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Tina Tchen Of Time's Up On Eradicating Workplace Harassment

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Tina Tchen Of Time's Up On Eradicating Workplace Harassment
Tina Tchen has a hefty resume of working for women's rights in the workplace, including the Obama White House and the Time's Up legal defense fund.
SHOW TRANSCRIPT

"One of the important bedrocks of how we approach things with the Time's Up Legal Defense Fund is making sure that victims have their own agency," said Tina Tchen, lawyer and partner at Buckley Sandler. 

Tina Tchen is set on eradicating sexual harassment in workplaces, and it's not a one-solution deal. That's part of why she co-founded the Time's Up Legal Defense Fund, which has become a network of lawyers and public relations professionals who help survivors of workplace harassment and assault. 

Tchen said: "For a lot of the people who are coming to the Time's Up Legal Defense Fund, we're finding that their cases are too late. The statute of limitations on employment discrimination claims is really short. And if this is something that happened to you a year ago, you may be too late already to do anything about it. But even with that, I think a lot of the people coming to the fund have found this is the first time they've had someone to talk to about this, someone who will believe them, someone who will give them advice, so that even if there isn't a place that they can go, they at least understand what's happened to them."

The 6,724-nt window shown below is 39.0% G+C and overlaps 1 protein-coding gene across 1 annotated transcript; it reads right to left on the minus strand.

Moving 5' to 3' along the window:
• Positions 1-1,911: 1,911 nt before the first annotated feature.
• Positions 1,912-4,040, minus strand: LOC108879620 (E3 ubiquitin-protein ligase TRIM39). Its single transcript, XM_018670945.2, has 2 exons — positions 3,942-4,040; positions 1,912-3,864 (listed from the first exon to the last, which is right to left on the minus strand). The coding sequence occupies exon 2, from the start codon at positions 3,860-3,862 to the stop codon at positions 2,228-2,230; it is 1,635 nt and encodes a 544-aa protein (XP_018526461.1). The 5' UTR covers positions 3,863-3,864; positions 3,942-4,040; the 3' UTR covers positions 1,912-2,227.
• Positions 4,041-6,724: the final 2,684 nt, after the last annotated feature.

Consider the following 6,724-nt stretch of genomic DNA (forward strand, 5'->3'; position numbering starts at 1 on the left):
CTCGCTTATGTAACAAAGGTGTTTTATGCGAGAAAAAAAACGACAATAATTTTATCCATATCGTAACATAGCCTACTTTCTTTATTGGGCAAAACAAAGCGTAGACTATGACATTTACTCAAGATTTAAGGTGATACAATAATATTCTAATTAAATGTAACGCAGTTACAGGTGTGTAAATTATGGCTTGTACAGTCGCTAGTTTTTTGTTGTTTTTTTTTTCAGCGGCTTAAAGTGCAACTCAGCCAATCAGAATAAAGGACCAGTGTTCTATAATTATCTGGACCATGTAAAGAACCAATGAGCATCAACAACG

The U.S. Equal Employment Opportunity Commission gives employees 180 days to file a sexual harassment complaint. In some states, that may be longer.

But beyond going up against these limited statutes, the fund has another issue to overcome: public perception of survivors.

"What we really need to understand is that the overwhelming majority of folks who come forward with claims are telling the truth, and we need to believe them in the first instance, not to vilify them, not to try to undermine their stories — make sure they're getting full hearing of an investigation. We want to make sure there's fairness to people who are accused, you know. We are a system of justice, the due process and rule of law, and there should be fair processes that are fair to both sides. But so often what has happened in the past is you've never gotten to that stage because women have been cut off and silenced in the first instance," Tchen said. 

An NBC and Wall Street Journal poll from last year showed 48 percent of working women in the U.S. have faced unwanted sexual advances or harassment while at work. And Tchen has some ideas about the root of sexual harassment in the workplace and how to overcome this.

"I think part of the problem over the last three decades that we've been at this issue, we've treated everything siloed: We had sexual harassment policies over here, we did diversity policies, and another part of the company we've took a look at hiring promotion. All of those were usually handled at some part of the company that wasn't in the C-suite. ... So you need the C-suite involved, and you got to look at it holistically. It's not just one thing. You can't just look at a diversity set of initiatives without also taking a look at how are you addressing sexual harassment and discrimination issues. And then how are you fully including people in all aspects of the operations of the company, whether it's as a hiring in the early stages — it's how you evaluate folks and promote them, you know. What are your policies and what are your practices there? And how do you look at your leadership? How do you recruit new leaders? How do you promote people into leadership? Are you doing that in a way that's free of bias?" Tchen said. 

Time's Up aims to be inclusive, and the fund has seen 3,500 people come forward asking for help. A majority are women, and two-thirds are low-income. Of course, with this much interest, Tchen recognizes long-term sustainability, including funding, can be a concern. To date, the fund has raised about $22 million.